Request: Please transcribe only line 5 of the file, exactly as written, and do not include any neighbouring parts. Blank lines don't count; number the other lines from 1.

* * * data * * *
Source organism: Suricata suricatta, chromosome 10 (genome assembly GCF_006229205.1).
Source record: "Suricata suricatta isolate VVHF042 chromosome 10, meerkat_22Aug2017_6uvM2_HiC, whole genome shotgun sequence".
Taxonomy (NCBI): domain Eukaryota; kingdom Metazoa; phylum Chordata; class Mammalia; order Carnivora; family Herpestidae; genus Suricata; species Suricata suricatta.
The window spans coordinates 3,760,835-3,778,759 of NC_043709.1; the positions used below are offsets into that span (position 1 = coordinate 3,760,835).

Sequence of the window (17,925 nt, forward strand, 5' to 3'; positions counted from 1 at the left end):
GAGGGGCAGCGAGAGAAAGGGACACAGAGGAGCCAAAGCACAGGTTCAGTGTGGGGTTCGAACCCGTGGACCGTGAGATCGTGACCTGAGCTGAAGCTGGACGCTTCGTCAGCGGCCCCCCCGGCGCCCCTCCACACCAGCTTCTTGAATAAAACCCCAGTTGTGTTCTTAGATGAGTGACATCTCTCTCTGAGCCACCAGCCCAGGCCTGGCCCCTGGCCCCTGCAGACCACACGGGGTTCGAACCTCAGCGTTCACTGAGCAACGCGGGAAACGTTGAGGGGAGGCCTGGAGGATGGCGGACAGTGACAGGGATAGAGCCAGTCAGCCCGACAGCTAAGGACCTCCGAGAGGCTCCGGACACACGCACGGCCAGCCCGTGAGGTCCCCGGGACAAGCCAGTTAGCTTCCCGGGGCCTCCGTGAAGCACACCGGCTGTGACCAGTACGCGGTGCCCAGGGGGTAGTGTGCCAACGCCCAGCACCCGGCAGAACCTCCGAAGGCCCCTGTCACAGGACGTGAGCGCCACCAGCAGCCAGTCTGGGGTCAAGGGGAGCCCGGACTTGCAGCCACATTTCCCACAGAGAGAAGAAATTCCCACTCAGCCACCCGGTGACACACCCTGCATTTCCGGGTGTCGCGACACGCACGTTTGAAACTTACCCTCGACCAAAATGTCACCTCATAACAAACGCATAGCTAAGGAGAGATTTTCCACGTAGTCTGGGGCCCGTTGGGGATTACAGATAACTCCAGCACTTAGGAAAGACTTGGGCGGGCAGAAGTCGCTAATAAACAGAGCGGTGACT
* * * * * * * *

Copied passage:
Sequence of the window (17,925 nt, forward strand, 5' to 3'; positions counted from 1 at the left end):